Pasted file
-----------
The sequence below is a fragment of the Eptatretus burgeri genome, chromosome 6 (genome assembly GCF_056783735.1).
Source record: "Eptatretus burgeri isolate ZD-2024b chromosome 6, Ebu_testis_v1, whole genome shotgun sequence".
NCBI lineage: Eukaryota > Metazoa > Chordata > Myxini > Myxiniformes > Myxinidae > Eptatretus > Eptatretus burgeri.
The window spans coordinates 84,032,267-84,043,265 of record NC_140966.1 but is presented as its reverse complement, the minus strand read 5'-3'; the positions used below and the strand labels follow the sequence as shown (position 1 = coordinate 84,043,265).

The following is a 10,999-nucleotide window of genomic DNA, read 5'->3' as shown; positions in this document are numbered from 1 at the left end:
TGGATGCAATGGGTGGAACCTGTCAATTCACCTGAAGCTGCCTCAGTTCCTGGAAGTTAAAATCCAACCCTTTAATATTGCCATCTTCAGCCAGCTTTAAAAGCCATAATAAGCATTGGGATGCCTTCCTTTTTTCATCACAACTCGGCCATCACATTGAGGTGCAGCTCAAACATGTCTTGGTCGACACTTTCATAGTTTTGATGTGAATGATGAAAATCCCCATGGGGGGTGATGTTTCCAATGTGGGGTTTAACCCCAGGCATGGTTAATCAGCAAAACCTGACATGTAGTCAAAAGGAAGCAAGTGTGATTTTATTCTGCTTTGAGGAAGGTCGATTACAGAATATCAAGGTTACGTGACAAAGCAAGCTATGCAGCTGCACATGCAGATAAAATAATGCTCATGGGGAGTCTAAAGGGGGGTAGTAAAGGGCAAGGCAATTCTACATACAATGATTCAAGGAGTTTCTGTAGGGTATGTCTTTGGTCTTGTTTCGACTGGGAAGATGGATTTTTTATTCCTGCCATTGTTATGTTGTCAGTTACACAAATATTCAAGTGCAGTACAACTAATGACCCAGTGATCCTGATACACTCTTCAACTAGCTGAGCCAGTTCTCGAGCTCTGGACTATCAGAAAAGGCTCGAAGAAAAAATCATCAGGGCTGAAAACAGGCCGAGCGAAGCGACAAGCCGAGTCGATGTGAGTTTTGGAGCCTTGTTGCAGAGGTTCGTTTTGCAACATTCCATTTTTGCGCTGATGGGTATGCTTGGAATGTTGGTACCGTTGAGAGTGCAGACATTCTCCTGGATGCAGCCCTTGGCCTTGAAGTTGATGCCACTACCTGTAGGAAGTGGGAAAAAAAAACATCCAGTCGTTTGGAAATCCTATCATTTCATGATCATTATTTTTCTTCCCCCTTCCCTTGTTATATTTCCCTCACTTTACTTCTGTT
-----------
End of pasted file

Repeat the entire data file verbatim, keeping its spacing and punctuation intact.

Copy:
The sequence below is a fragment of the Eptatretus burgeri genome, chromosome 6 (genome assembly GCF_056783735.1).
Source record: "Eptatretus burgeri isolate ZD-2024b chromosome 6, Ebu_testis_v1, whole genome shotgun sequence".
NCBI lineage: Eukaryota > Metazoa > Chordata > Myxini > Myxiniformes > Myxinidae > Eptatretus > Eptatretus burgeri.
The window spans coordinates 84,032,267-84,043,265 of record NC_140966.1 but is presented as its reverse complement, the minus strand read 5'-3'; the positions used below and the strand labels follow the sequence as shown (position 1 = coordinate 84,043,265).

The following is a 10,999-nucleotide window of genomic DNA, read 5'->3' as shown; positions in this document are numbered from 1 at the left end:
TGGATGCAATGGGTGGAACCTGTCAATTCACCTGAAGCTGCCTCAGTTCCTGGAAGTTAAAATCCAACCCTTTAATATTGCCATCTTCAGCCAGCTTTAAAAGCCATAATAAGCATTGGGATGCCTTCCTTTTTTCATCACAACTCGGCCATCACATTGAGGTGCAGCTCAAACATGTCTTGGTCGACACTTTCATAGTTTTGATGTGAATGATGAAAATCCCCATGGGGGGTGATGTTTCCAATGTGGGGTTTAACCCCAGGCATGGTTAATCAGCAAAACCTGACATGTAGTCAAAAGGAAGCAAGTGTGATTTTATTCTGCTTTGAGGAAGGTCGATTACAGAATATCAAGGTTACGTGACAAAGCAAGCTATGCAGCTGCACATGCAGATAAAATAATGCTCATGGGGAGTCTAAAGGGGGGTAGTAAAGGGCAAGGCAATTCTACATACAATGATTCAAGGAGTTTCTGTAGGGTATGTCTTTGGTCTTGTTTCGACTGGGAAGATGGATTTTTTATTCCTGCCATTGTTATGTTGTCAGTTACACAAATATTCAAGTGCAGTACAACTAATGACCCAGTGATCCTGATACACTCTTCAACTAGCTGAGCCAGTTCTCGAGCTCTGGACTATCAGAAAAGGCTCGAAGAAAAAATCATCAGGGCTGAAAACAGGCCGAGCGAAGCGACAAGCCGAGTCGATGTGAGTTTTGGAGCCTTGTTGCAGAGGTTCGTTTTGCAACATTCCATTTTTGCGCTGATGGGTATGCTTGGAATGTTGGTACCGTTGAGAGTGCAGACATTCTCCTGGATGCAGCCCTTGGCCTTGAAGTTGATGCCACTACCTGTAGGAAGTGGGAAAAAAAAACATCCAGTCGTTTGGAAATCCTATCATTTCATGATCATTATTTTTCTTCCCCCTTCCCTTGTTATATTTCCCTCACTTTACTTCTGTT